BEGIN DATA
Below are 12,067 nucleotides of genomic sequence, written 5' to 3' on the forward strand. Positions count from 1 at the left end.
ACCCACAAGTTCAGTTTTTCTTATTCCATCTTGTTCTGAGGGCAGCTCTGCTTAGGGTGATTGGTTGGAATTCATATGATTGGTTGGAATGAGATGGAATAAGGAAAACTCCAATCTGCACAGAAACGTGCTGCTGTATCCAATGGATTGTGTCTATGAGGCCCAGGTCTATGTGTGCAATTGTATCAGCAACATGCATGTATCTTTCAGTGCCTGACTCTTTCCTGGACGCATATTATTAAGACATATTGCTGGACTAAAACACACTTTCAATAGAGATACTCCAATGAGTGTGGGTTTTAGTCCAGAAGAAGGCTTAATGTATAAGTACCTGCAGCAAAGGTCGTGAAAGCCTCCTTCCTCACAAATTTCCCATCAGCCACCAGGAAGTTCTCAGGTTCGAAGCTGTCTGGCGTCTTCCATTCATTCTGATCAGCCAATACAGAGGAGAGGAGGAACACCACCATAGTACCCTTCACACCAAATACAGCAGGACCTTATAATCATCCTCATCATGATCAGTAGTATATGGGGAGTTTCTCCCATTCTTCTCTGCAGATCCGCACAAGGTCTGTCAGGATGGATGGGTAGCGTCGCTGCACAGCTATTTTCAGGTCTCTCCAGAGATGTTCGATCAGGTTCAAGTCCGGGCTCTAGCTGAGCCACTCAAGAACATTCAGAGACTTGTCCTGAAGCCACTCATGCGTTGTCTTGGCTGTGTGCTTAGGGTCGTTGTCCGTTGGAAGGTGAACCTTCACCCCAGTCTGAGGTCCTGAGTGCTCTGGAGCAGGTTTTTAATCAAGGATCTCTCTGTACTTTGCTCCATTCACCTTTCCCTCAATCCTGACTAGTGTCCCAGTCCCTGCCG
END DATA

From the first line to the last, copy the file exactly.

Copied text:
Below are 12,067 nucleotides of genomic sequence, written 5' to 3' on the forward strand. Positions count from 1 at the left end.
ACCCACAAGTTCAGTTTTTCTTATTCCATCTTGTTCTGAGGGCAGCTCTGCTTAGGGTGATTGGTTGGAATTCATATGATTGGTTGGAATGAGATGGAATAAGGAAAACTCCAATCTGCACAGAAACGTGCTGCTGTATCCAATGGATTGTGTCTATGAGGCCCAGGTCTATGTGTGCAATTGTATCAGCAACATGCATGTATCTTTCAGTGCCTGACTCTTTCCTGGACGCATATTATTAAGACATATTGCTGGACTAAAACACACTTTCAATAGAGATACTCCAATGAGTGTGGGTTTTAGTCCAGAAGAAGGCTTAATGTATAAGTACCTGCAGCAAAGGTCGTGAAAGCCTCCTTCCTCACAAATTTCCCATCAGCCACCAGGAAGTTCTCAGGTTCGAAGCTGTCTGGCGTCTTCCATTCATTCTGATCAGCCAATACAGAGGAGAGGAGGAACACCACCATAGTACCCTTCACACCAAATACAGCAGGACCTTATAATCATCCTCATCATGATCAGTAGTATATGGGGAGTTTCTCCCATTCTTCTCTGCAGATCCGCACAAGGTCTGTCAGGATGGATGGGTAGCGTCGCTGCACAGCTATTTTCAGGTCTCTCCAGAGATGTTCGATCAGGTTCAAGTCCGGGCTCTAGCTGAGCCACTCAAGAACATTCAGAGACTTGTCCTGAAGCCACTCATGCGTTGTCTTGGCTGTGTGCTTAGGGTCGTTGTCCGTTGGAAGGTGAACCTTCACCCCAGTCTGAGGTCCTGAGTGCTCTGGAGCAGGTTTTTAATCAAGGATCTCTCTGTACTTTGCTCCATTCACCTTTCCCTCAATCCTGACTAGTGTCCCAGTCCCTGCCG